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Training your Cat

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Your new cat will have a much easier time adjusting to your household if you begin proper behavior training from an early age. Be sure to be consistent, and follow the advice here for behavior training. Proper behavior training will allow both you and your cat to live together peacefully in your home. The training information on this page has been provided by Perfect Paws, Inc.

Basic Training | Litterbox Training | Scratching Furniture

Biting & Scratching | Eating Plants | Companions for your cat

Basic Training
copyright 1995 Bohnenkamp, Perfect Paws, Inc.

No, this is not about Kitty Boot Camp! If you want to train your cat to sit, stay and heel, perhaps you should get a dog. If your goal is to train your cat to adroitly perch himself over your toilet to do his business, this article is not for you. This article is for all of us who would be happy if our cats would just use the litterbox instead of our comforter, closet, or shoes. This is for owners who would like their cat to use a scratching post instead of the stereo speakers. If you're like me, you admire your cat for being a cat and you want him to behave as nothing other than a cat, but a well-behaved one.

Before we can train or teach our cats to do something or to stop doing something, we need to look at how cats learn. They don't understand English, they can't read boods or attend lectures. They learn by experience. If the experience is good, they will try to repeat it. If the experience is unpleasant, they will try to avoid it in the future. They enjoy raking the furniture with their claws, so they continue to do it. But it's quite a shock when they stick their nose in a candle flame, so they won't do that again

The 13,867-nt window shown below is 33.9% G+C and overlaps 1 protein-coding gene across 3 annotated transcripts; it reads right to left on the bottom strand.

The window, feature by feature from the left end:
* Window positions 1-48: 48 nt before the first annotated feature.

The key to training is to make sure that whatever you want your cat to do is exceedingly rewarding and pleasurable. Whatever you don't want your cat to indulge in must never be rewarding or fun, in fact, it must be unpleasant.

Sometimes we unintentionally reward our cats for obnoxious behavior. A common complaint is that the cat pounces on the owner at five in the morning, meowing up a storm and generally being a pest. What do the owners do? They get up and feed the cat, play with him or let him outside. Kitty has learned that this behavior gets him exactly what he wants.

Many owners become frustrated because they can't catch the cat in the act of the crime, so instead they show the cat the evidence (usually a wet spot on the carpet or pieces of shredded drapery) and discipline the cat at that time. A common practice is grabbing the cat, pointing out the wet spot, then dragging him to the litterbox and forcing him to dig in the litter. What the cat is learning is that being reached for by the owner is a bad experience and that the litterbox is a torture chamber. It is usually difficult if not impossible to catch the cat in the act because most cats have already learned that being caught is bad news.

Reprimands simply do not work. If you catch kitty in the act, he will only misbehave when you are not around. If you punish the cat later, he will not associate the reprimand with the crime. In either case, the misbehavior continues. some cats misbehave just to get attention and the attention is enough of a reward to cause kitty to continue his ways. So what do we do?

If you want to prevent problems from occuring, or reform kitty of his bad habits, the answers are the same. Here's a three point plan:

First: Stop all reprimands and punishment, no matter what your cat is doing.
Second: Set kitty up to successd in performing those behaviors you want her to learn so she can be rewarded.
Third: Set up kitty's environment so that those behaviors you don't want him to learn are not rewarding. Let's look at these more closely.